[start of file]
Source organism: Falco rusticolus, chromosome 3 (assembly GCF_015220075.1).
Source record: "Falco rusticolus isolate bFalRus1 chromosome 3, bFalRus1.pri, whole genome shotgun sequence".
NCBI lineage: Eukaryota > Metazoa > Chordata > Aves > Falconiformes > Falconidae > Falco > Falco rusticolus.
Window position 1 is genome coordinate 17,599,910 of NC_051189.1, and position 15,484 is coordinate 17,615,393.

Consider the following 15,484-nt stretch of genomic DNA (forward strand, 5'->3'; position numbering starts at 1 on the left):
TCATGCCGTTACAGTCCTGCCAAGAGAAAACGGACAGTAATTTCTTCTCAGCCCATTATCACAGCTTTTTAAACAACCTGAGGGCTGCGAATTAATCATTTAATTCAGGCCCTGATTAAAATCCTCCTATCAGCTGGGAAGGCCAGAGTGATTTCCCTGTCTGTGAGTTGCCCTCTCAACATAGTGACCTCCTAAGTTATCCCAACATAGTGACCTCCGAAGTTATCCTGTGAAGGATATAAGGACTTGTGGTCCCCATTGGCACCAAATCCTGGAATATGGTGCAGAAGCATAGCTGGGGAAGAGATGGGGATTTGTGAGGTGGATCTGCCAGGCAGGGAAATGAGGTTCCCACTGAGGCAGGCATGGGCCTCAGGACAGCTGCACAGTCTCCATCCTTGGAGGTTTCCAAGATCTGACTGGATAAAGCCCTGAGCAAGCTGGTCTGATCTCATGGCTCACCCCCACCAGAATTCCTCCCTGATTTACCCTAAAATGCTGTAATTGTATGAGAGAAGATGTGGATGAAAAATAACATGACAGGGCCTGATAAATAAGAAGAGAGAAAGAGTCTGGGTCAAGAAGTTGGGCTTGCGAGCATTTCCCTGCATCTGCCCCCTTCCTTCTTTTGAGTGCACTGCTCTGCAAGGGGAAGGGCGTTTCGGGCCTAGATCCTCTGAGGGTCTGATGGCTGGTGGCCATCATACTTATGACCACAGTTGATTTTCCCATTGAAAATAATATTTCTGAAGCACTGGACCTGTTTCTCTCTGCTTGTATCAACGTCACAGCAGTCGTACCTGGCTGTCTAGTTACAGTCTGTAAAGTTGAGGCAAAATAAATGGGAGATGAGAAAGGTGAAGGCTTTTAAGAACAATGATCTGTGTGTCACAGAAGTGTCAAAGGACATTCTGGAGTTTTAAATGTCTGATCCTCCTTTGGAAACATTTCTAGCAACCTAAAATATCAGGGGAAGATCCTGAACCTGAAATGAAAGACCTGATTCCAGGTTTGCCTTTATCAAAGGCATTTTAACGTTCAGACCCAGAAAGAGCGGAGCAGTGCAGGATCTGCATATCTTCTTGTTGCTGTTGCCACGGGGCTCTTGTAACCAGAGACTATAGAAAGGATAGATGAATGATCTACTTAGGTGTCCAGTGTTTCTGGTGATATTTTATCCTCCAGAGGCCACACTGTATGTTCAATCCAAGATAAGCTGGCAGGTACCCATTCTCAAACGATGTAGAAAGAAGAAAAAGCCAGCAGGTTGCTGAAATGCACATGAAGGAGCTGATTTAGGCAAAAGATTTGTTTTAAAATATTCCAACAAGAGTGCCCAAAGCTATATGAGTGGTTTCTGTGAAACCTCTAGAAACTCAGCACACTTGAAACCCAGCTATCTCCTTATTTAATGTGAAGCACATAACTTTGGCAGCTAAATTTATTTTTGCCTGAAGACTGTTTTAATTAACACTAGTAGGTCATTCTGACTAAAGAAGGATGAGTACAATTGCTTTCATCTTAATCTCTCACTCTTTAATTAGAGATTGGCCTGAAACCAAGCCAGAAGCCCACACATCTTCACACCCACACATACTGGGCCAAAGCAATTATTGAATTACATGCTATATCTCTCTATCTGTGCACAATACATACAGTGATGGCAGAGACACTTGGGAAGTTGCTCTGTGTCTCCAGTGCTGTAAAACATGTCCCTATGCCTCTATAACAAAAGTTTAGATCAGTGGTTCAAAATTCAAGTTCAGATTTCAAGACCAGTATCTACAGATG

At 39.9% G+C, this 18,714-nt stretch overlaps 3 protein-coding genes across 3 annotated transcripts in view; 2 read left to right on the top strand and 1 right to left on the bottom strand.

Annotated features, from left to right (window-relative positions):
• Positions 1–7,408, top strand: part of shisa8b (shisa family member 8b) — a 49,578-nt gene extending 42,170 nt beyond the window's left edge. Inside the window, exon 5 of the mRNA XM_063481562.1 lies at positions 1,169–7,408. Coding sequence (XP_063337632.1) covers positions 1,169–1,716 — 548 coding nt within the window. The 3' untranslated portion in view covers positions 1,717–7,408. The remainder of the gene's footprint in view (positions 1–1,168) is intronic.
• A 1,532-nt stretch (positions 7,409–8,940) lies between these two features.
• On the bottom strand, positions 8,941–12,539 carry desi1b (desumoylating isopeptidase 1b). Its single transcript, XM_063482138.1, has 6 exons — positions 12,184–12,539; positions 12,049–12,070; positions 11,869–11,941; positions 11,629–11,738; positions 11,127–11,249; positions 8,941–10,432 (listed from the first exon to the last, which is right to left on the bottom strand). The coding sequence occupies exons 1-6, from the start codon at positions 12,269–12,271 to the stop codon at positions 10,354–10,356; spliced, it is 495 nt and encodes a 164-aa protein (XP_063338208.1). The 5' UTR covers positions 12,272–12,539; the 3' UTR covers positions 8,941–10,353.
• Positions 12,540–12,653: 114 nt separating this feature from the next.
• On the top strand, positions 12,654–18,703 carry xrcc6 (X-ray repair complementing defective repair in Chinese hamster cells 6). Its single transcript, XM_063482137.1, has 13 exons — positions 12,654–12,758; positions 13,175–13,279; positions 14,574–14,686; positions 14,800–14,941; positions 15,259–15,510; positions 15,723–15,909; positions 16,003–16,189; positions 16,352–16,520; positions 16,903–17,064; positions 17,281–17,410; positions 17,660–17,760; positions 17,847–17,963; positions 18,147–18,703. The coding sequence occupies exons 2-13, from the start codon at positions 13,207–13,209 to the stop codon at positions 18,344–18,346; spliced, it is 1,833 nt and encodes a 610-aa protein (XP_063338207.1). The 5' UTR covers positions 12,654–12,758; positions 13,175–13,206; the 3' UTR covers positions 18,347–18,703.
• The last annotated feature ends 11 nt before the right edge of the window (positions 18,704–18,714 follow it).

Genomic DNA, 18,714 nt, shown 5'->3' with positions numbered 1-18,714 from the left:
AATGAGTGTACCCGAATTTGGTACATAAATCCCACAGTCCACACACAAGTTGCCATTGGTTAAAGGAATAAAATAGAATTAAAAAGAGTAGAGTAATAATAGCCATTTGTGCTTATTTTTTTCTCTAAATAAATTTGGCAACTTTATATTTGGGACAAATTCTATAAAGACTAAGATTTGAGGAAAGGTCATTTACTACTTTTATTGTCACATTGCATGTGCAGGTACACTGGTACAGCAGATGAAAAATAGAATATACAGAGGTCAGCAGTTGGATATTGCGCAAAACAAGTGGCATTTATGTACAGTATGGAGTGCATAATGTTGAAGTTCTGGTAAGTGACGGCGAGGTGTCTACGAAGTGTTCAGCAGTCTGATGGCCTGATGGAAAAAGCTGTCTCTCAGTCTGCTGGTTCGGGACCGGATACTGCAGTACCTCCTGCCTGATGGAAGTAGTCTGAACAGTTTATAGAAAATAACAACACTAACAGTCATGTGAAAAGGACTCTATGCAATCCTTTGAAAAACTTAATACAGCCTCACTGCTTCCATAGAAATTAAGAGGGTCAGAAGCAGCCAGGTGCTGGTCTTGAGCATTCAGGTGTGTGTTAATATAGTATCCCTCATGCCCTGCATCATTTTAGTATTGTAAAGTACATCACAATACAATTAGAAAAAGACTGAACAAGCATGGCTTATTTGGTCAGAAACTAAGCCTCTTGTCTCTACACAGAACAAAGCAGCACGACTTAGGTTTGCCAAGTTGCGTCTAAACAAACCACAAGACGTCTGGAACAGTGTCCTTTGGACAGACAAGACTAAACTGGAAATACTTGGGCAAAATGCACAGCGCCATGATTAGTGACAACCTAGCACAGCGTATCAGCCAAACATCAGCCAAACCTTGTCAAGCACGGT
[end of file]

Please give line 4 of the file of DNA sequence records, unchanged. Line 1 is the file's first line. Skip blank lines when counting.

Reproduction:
Window position 1 is genome coordinate 17,599,910 of NC_051189.1, and position 15,484 is coordinate 17,615,393.